• Ice matters. The quality and shape of your ice cubes determines their effectiveness. Cubes that are cracked or have larger surface areas, like shavings, melt more quickly and dilute your drink.
  • Experiment. While there is the classic, three-ingredient margarita, a variety of versions exist, with various orange liqueurs and fruits that can be included. Don't be afraid to tinker and find your favorites.
  • Chill the glass. Margaritas are enjoyed cold, and it’s much easier to keep your drink cool if your glass is chilled already. Pop it in the fridge or freezer 10 to 30 minutes before making a drink.
  • Avoid low-quality ingredients. There aren’t many components in a margarita, but quality matters. Opt for fresh limes, and shy away from bottom-shelf tequila and liqueur.
While drinking a margarita is certainly enjoyable, you can take delight in its appearance as well. A wedge of fruit can add a pop of color. Herb garnishes like mint or cilantro contribute to the look as well.


Q. What other drinks or cocktails can I serve in a margarita glass?

A. While margaritas are the drink of choice for margarita glasses, you can use them for a variety of drinks. Any frozen or crushed-iced drinks would serve up nicely — particularly anything that’s colorful and frothy. Some margarita glasses lend themselves to martinis well.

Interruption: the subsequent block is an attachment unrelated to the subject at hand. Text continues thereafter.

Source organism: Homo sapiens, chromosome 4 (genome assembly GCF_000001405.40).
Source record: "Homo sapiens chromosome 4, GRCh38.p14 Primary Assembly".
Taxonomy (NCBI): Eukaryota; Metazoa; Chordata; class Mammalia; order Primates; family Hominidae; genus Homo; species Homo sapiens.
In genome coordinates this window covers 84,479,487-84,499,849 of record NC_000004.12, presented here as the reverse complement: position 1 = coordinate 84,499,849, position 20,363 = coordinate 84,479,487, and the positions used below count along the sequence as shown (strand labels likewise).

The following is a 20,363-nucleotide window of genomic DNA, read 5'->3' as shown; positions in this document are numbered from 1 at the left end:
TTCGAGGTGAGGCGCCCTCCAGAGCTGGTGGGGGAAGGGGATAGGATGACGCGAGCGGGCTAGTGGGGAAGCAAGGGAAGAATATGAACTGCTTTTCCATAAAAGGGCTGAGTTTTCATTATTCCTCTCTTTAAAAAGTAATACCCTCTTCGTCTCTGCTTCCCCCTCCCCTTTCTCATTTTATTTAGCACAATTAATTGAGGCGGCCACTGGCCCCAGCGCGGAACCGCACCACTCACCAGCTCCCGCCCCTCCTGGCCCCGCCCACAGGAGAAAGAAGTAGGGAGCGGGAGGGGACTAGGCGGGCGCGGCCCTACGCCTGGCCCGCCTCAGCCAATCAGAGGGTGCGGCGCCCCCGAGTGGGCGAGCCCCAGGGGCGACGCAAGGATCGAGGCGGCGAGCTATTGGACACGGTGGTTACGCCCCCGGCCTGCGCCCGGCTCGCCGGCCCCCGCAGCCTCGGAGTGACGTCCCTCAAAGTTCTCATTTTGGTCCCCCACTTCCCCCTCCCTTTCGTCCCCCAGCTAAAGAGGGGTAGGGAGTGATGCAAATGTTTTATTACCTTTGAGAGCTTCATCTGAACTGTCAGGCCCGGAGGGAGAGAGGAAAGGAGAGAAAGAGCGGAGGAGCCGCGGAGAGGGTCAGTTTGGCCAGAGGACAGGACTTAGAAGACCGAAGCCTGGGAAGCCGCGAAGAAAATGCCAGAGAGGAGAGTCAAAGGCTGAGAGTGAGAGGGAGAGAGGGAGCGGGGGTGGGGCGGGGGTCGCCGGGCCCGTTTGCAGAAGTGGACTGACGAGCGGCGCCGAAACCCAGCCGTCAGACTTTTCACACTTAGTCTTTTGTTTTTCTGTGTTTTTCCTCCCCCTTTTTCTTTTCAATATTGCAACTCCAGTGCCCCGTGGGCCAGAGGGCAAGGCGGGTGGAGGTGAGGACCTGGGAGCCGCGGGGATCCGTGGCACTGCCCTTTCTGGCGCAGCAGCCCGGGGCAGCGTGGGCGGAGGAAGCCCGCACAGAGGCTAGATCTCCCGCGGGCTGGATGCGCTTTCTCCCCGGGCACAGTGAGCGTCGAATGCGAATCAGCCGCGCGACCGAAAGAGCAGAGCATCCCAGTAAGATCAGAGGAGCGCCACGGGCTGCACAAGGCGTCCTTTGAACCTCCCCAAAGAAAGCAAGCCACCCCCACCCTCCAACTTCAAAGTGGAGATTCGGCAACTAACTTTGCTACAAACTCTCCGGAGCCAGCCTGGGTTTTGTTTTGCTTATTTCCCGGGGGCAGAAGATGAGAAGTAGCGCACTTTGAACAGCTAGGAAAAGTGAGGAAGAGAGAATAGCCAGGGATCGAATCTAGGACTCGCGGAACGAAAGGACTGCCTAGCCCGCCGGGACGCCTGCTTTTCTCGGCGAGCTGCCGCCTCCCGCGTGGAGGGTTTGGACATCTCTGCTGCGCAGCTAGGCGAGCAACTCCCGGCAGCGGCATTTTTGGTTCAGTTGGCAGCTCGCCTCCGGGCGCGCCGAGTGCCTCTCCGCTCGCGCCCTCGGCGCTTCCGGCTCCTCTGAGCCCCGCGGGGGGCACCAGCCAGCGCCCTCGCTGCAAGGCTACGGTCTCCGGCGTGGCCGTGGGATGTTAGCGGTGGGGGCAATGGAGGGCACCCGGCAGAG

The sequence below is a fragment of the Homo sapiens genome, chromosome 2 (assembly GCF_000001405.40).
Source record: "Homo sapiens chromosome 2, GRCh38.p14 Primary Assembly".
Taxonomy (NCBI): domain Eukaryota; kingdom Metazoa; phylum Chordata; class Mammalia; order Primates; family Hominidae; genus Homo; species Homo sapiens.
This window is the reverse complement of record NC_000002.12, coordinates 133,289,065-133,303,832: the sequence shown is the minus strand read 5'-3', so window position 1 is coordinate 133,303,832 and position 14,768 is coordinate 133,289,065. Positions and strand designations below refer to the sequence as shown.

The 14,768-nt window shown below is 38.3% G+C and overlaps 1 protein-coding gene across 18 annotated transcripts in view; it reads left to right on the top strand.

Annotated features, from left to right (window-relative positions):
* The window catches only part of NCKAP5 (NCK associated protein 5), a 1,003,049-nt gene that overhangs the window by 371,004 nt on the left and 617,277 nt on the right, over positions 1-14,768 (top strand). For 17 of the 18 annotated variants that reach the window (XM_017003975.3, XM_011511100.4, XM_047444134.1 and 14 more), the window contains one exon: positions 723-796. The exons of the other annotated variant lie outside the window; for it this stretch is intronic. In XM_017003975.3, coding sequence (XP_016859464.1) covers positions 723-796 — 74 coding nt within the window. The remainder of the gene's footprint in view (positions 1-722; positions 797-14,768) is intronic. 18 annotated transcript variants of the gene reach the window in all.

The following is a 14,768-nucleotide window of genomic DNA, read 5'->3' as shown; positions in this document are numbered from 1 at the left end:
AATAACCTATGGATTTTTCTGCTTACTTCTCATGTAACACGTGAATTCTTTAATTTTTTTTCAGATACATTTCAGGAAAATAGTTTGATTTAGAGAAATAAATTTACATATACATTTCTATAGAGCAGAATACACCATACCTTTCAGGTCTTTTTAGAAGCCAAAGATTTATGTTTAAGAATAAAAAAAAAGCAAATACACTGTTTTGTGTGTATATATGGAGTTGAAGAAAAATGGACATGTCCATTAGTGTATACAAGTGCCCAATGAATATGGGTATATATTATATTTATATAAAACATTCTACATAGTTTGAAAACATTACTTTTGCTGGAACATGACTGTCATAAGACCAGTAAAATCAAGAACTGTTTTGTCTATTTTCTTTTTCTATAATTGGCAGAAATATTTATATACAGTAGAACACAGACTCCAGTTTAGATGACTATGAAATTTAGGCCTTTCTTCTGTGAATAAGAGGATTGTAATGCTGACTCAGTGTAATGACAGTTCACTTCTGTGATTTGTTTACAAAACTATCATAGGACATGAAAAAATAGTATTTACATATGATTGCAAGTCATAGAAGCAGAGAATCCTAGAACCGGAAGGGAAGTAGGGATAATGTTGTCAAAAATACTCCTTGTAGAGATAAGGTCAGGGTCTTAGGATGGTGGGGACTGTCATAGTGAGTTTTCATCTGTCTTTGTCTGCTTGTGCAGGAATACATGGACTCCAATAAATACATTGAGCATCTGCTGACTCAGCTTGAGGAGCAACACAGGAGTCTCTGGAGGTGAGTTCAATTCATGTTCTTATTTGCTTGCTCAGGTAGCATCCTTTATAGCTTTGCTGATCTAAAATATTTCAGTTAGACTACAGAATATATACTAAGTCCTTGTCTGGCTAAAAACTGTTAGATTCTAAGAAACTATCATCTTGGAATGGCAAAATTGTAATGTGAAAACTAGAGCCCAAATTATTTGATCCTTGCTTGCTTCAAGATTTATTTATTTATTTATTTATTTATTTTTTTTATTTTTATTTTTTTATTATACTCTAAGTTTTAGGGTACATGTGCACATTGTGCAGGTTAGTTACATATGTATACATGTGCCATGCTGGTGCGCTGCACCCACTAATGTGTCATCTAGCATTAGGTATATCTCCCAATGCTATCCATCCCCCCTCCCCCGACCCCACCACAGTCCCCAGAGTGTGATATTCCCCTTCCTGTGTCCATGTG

Because of their eye-catching design, these are the glasses to break out for a festive gathering, whether or not everyone is enjoying a tequila-based drink.

Q. Do I have to drink a margarita out of a margarita glass?

A. While most people enjoy margaritas out of margarita glasses, the main alternative is a simple, versatile rocks glass. The rim of this glass, as well as a highball glass, can easily be salted for the classic margarita. These options aren’t ideal for frozen drinks, however. In a pinch, a martini glass may work as well for either version, though the volume may be limited.

Q. How should I wash my margarita glass?

A. While most glasses are dishwasher safe, the unique size and shape may lead to breakage if they’re not properly secured. What’s more, the glassware may become cloudy over time in a dishwasher. As such, it’s recommended to wash all margarita glasses by hand. The stems may be delicate, but the wide bowls allow for fairly easy cleaning and drying.